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One year later: Looking back on the Dalhousie dentistry scandal

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What do you think of when you hear the phrase, "Dalhousie Dentistry?"

Do you think of the scenic east coast university and the promise of up-and-coming dentists -- or, do you think of the sexist Facebook group that launched the campus into a public relations crisis for much of the last year?

Odds are, you're still thinking of the latter option. Though it’s been a year since the "Class of DDS 2015 Gentlemen" Facebook group was first brought to the attention of school administration, the story remains a damning mark on the school's record –- and not one that's likely to disappear quickly.

It began one year ago on December 6, 2014 -- the 25th anniversary of the Montreal Massacre. A fourth year dentistry student posted a question about his female classmates to the group, asking "Who would you hate fuck?"

Thus kicked off the greatest scandal the university had ever seen.

Other universities should take note of the proceedings. Now a year past, we collectively -- as students, administrators, and faculty -- have a duty to learn and to improve. This is doubly important as we head into 2016 -- after all, while Dalhousie may have received the brunt of the media's attention, a great many schools have spent the past year embroiled in their own instances of racism, sexism, and homophobia.

On the Dalhousie Gentlemen Facebook group, these elements were laid bare in a series of comments, some of which seemed to fantasize the rape of female classmates.

"Penis," one individual commented, "is defined as 'the tool used to wean and convert lesbians and virgins into useful, productive members of society.'" Another added, "And by productive I’m assuming you mean it inspires them to become chefs, housekeepers, babysitters, etc."

A task force has since determined that misogyny, sexism, racism, and homophobia were rampant in the school of dentistry. Seemingly a rallying point for students, problematic sentiments were even publicly displayed on a well-known graffiti wall in the student lounge, termed "the Cavity." Though the school received numerous requests for its removal, the Cavity remained a prominent installation until the height of the scandal, when it was finally painted over.

The Cavity serves as a useful metaphor. If Dalhousie wasn't willing to paint over a wall, how could it hope to paint over the numerous instances of online harassment that quickly became public knowledge?

In short, it couldn't.

"There is distrust and suspicion about the University's response to reports of discrimination," the task force report reads. "'Swept under the rug' was a phrase we heard over and over again. The Faculty of Dentistry has no formal complaints process, and most people seem afraid to complain informally for fear of retaliation. They had little confidence that anything would be done anyway."

It took a month for the school to suspend 13 students who participated in the group.

In the meantime, the woman who first brought the issue to the administration was ostracized by her peers. Her concerns and those of her parents were poorly handled by the administration. The harassment only became more pronounced as the story gained widespread media attention.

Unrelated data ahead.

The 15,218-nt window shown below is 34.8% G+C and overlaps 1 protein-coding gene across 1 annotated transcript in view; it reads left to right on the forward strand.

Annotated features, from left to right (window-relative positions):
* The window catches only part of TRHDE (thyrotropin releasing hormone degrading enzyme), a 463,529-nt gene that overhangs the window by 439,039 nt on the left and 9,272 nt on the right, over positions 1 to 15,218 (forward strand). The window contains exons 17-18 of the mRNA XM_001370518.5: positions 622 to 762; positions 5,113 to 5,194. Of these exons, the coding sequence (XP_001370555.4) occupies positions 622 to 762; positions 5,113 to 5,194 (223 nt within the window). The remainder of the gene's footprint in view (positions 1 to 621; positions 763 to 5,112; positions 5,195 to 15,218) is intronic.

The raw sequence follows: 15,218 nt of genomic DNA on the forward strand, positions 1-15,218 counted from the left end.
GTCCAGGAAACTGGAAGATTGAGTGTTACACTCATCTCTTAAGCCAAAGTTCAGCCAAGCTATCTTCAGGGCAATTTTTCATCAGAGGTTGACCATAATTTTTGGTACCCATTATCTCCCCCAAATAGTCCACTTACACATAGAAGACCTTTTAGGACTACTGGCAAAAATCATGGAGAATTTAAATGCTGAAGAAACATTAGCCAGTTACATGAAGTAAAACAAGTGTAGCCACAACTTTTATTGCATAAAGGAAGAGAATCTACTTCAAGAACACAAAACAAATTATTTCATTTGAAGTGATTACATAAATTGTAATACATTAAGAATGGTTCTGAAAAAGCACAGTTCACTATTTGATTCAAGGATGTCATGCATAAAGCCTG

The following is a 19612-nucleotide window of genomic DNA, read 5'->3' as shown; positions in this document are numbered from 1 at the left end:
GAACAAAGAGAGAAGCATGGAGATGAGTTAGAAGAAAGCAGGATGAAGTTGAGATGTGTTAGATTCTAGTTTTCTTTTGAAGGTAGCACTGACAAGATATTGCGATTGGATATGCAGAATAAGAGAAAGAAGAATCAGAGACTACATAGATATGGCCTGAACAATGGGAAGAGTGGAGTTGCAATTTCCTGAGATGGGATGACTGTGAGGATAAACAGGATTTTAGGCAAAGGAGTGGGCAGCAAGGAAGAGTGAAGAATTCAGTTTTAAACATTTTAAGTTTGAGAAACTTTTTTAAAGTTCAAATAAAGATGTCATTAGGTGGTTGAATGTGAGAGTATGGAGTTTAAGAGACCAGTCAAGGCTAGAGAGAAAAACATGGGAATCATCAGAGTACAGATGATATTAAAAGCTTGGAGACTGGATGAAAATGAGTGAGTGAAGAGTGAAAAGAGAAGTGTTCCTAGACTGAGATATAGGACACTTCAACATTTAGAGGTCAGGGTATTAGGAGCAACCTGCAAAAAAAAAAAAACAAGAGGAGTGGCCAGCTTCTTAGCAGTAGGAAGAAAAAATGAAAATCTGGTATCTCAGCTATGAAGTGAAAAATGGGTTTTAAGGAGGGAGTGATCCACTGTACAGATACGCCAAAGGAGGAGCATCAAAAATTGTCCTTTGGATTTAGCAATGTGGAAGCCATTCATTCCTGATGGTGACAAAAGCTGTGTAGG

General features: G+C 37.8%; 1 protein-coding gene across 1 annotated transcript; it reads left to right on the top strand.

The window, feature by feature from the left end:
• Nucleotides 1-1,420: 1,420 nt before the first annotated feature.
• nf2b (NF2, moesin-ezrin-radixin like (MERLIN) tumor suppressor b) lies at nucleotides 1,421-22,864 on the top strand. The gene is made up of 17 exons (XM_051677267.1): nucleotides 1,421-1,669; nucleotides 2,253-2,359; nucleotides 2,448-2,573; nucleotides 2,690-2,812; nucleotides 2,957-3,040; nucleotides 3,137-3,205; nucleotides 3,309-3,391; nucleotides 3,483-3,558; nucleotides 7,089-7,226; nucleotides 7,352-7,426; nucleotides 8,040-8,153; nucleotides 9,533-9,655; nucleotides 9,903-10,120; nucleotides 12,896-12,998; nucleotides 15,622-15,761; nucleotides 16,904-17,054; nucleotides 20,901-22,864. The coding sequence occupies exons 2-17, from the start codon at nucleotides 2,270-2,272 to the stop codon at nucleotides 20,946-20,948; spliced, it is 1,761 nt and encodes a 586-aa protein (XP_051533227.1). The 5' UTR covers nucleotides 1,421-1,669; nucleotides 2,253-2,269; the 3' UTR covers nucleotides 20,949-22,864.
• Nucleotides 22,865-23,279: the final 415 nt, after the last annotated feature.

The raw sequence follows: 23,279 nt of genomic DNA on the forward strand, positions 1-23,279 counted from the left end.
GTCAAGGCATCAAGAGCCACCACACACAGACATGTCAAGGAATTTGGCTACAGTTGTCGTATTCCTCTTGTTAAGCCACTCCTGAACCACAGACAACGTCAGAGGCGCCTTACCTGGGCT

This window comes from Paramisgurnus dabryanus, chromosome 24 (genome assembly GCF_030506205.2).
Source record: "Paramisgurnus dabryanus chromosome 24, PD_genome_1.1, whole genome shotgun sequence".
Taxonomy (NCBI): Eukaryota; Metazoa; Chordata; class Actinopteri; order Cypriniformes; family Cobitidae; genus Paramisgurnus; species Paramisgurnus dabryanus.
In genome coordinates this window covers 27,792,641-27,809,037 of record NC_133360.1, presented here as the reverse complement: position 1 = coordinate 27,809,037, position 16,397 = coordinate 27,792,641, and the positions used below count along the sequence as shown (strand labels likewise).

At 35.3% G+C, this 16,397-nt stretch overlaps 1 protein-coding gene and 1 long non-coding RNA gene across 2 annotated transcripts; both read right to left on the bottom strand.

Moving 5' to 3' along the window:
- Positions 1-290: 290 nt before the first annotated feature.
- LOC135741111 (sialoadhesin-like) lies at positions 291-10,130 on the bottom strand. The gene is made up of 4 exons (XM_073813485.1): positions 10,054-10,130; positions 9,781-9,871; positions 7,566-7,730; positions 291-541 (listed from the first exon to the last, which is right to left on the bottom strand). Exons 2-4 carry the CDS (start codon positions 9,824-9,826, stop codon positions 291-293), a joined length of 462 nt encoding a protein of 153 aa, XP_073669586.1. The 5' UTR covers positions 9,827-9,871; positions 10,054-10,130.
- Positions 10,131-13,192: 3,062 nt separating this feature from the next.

The media flurry in December could best be described as a firestorm of criticism. According to the task force report, an online petition to expel the students picked up over forty thousand signatures within a week. A #dalhateswomen Twitter campaign amassed more than 60,000 tweets, and Dalhousie's communications department was receiving 40 media requests a day. At one point, a crowd of 200 rallied in front of the dentistry building waving signs with "#DalhousieHatesWomen," "Expel Rape Culture," and "We Want Names." By December 28th, over 45,000 people had supported a petition demanding a transparent and independent investigation.

Much of this furor is now behind us. An investigation occurred, a (notedly imperfect) process of restorative justice was undertaken, and the involved dentistry students have all since graduated, though the report notes that, "with licensing bodies reviewing their applications very closely, their professional future remains uncertain." Additionally, Dalhousie will likely suffer from decreased donations and a poor reputation for years to come.

Though in the eyes of the media the Dalhousie story has come to an end, the broader issues of sexism, racism, and homophobia on campus remain in play. Dalhousie is not alone. The University of Ottawa men’s hockey team has been embroiled in scandal since 2014, following allegations that multiple players were involved in a sexual assault in Thunder Bay. Saint Mary's University still suffers reputational damage from a 2013 frosh week chant that glorified non-consensual sex with underage girls. It was sung by more than 400 students, including the student union president at the time.

We are not finished with these issues. As task force report says, "Universities, and everyone associated with them, live within a wider culture that increasingly glorifies sexual violence and exploitation. Soon after the story broke, Facebook posts at other universities quietly disappeared. Their faculties heaved sighs of relief that the scandal had not erupted in their backyards."

Unless broader, more comprehensive action is taken on Canadian campuses, it will only be a matter of time until another “Dalhousie Gentlemen” comes to light.

This year was in many ways a year of scandal. Perhaps, we can hope 2016 will become the year of change.

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